2.7 magnitude earthquake rattles northern California, centered near UC Berkeley campus
Every year, there are about 500,000 earthquakes - 100,000 of which can be felt on the Earth's surface. But how do earthquakes work? We explain. USA TODAY
A small earthquake, rated magnitude 2.7, rattled portions of northern California Tuesday morning, the U.S. Geological Survey said.
The quake, which hit at 6:32 a.m. PT, was centered near the campus of the University of California, Berkeley.
Hundreds of residents in the area reported feeling shaking, the USGS said.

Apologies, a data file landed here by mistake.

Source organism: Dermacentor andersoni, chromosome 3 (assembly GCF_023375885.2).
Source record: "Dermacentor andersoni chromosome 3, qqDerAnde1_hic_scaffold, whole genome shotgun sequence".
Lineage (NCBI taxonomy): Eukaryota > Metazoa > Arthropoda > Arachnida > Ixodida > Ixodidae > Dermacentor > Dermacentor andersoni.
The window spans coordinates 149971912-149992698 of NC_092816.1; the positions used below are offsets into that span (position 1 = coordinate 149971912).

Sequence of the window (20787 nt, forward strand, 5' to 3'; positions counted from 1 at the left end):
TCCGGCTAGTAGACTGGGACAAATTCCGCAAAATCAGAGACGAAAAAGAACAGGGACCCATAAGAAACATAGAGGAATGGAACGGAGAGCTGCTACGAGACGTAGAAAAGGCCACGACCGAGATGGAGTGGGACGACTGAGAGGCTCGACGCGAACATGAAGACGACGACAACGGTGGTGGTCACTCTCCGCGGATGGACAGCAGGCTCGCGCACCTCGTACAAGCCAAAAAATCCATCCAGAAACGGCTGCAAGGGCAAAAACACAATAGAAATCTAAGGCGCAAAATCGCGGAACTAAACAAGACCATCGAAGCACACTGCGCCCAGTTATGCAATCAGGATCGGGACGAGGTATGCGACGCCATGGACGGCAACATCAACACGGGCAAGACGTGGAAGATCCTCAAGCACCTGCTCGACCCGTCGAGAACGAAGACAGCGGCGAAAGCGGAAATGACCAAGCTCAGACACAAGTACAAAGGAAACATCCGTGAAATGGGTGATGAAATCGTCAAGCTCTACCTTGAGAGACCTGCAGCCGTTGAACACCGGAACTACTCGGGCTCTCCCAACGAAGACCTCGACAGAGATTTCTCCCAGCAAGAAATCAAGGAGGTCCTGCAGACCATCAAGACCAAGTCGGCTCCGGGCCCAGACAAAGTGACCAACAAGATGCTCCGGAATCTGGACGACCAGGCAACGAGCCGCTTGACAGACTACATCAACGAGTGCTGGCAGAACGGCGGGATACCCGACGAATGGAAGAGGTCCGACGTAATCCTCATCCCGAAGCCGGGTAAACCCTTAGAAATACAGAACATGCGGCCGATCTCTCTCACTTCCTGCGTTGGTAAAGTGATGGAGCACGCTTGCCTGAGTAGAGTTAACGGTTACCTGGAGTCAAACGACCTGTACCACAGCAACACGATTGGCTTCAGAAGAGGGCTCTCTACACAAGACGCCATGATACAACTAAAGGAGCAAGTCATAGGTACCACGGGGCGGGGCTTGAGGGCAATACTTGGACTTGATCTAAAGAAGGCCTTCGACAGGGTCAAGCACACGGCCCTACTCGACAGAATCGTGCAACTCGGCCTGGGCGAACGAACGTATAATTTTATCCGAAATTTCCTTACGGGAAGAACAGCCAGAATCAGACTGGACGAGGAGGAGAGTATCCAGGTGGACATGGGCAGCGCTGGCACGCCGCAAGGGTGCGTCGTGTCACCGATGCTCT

The quake occurred along the Hayward Fault, which the U.S. Geological Survey considers to be one of the most dangerous in the world due to its proximity to heavily populated areas.
The USGS, in a 2018 report about the fault, warned that if the fault ruptured, as many as 800 people could die and 18,000 could be injured.
There was no initial word on damage or injury resulting from Tuesday's quake, S.F. Gate said.